One concern we see often in divorces is how to handle the marital home while the divorce is pending. For a related discussion of how to ultimately determine what to do with the marital home at the conclusion of the divorce, and the logistics of those decisions, click here and here.
No Such Thing As “Abandoning” the Home
A very common misconception is that if one spouse moves out of the marital home, they will have “abandoned” any claim to it, whether it be the right to return to the home or the value of the equity in the home. Neither concern is true but each warrants a discussion.
Moving out of the marital home during the divorce does not eliminate your right to return to the home or your claim to any possessions within the home that are marital property. From a practical standpoint, however, returning to the home after moving out can be difficult. If the spouse who did not leave the home decides to change the locks and security system codes (which is not unheard of), then the spouse who is attempting to return to the home, whether to move back in or to simply visit the home to check on or gather some belongings, will be thwarted. This means that the attorneys of both spouses will have to work together to obtain the cooperation of both spouses to facilitate the returning spouse’s plans, a process that can be much more complicated and time consuming than you may imagine, due in part to the heightened emotional state of both spouses. If the spouses cannot be convinced to cooperate in this manner, then a motion will have to be filed with the court to allow the spouse to return to the marital home. Between the time it takes to draft and file the motion, coordinate hearing time, ensure the court is available, have the hearing, and obtain an order, months can go by. As can be gleamed from the above, this can be a time-consuming and therefore costly process. The conclusion here is: Be cautious about moving out of the marital home if you think your spouse will lock you out as a result; you can get back in but it can be a complicated and costly process to do so.
When it comes to your legal claim to the value of the equity in the marital home, that is entirely unaffected by your decision to move out of the house during the divorce. There is no legal concept of “abandonment” of the marital home in Florida law. You will not lose your right to the value of the equity in the marital home, regardless of how the home is ultimately handled. This is a pervasive myth in family law that has no basis in the law, perhaps based on antiquated statutes and common law concepts from ages ago. It must be noted, however, that if you do move out of the marital home during the divorce, you and your spouse are still responsible for maintaining the cost of the home the way you had been doing so previously (maintaining the financial status quo). In other words, just because you move out of the marital home during the divorce does not mean you are no longer responsible for helping to pay the mortgage, utilities, home owners’ association fees, etc. This is why it is often financially not feasible for one spouse to move out during the divorce. It is difficult to maintain two households on the income that was being used to support one household. The conclusion here is: You will not lose your claim to your portion of the equity in the marital home by moving out; however, it can be financially impossible to support two households while going through a divorce, so tread carefully.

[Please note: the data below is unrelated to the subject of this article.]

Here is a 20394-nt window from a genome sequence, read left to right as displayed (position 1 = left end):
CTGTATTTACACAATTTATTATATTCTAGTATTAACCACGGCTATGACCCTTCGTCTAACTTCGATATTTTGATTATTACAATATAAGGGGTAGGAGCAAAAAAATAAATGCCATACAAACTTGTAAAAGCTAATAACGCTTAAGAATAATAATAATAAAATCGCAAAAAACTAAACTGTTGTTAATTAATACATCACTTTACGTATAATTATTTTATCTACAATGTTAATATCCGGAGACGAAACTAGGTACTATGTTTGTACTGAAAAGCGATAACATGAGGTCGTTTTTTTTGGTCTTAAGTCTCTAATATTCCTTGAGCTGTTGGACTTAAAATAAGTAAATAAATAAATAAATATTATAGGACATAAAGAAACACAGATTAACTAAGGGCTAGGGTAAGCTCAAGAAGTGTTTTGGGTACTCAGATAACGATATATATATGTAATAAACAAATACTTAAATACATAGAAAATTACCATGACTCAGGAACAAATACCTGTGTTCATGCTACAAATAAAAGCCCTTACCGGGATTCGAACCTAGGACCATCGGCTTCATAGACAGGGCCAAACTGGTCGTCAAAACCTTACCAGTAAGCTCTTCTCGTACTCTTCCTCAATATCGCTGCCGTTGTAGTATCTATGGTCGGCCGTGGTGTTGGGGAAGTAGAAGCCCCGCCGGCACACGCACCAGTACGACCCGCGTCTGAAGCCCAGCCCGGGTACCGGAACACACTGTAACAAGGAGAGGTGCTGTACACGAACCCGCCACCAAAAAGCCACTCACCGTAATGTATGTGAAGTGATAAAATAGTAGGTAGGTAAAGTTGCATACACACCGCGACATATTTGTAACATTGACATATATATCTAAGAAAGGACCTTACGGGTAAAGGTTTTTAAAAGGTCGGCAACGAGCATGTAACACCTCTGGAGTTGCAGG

Moving Out Could Impact Who Gets To Keep the House Ultimately
Something else to consider is that moving out of the marital home may impact who gets to keep the house ultimately. If your goal is to move back into the house and keep it for yourself as part of equitable distribution, the fact that you already moved out and have not been living in the house for a substantial period of time may have a practical impact on whether you get to keep the house in the divorce. Of course if both you and your spouse want to sell the house eventually, this should not matter. Or if your spouse wants to keep the house and pay you your share of the equity in the home and you agree to that, this should not matter either.
Safety First, Always
If you feel that you need to leave the marital home due to domestic violence or fear for your personal safety, that should guide your decision to leave the home before any legal consideration mentioned above. Your safety is the paramount concern. Further, if thing have reached a point where you and your spouse cannot peacefully co-exist in the marital home, then moving out might be for the best. A divorce can go on for well over a year and if you and your spouse are making each other extremely uncomfortable every day, it might be worth exploring your options to move elsewhere.
Making the decision to pursue a divorce is already one of the most difficult decisions a person can make. Having to then decide how to navigate whether to move out during the divorce only compounds the difficulty and emotional strain. We welcome the opportunity to help you make these decisions in a constructive and measured manner, so please click here to schedule a consultation.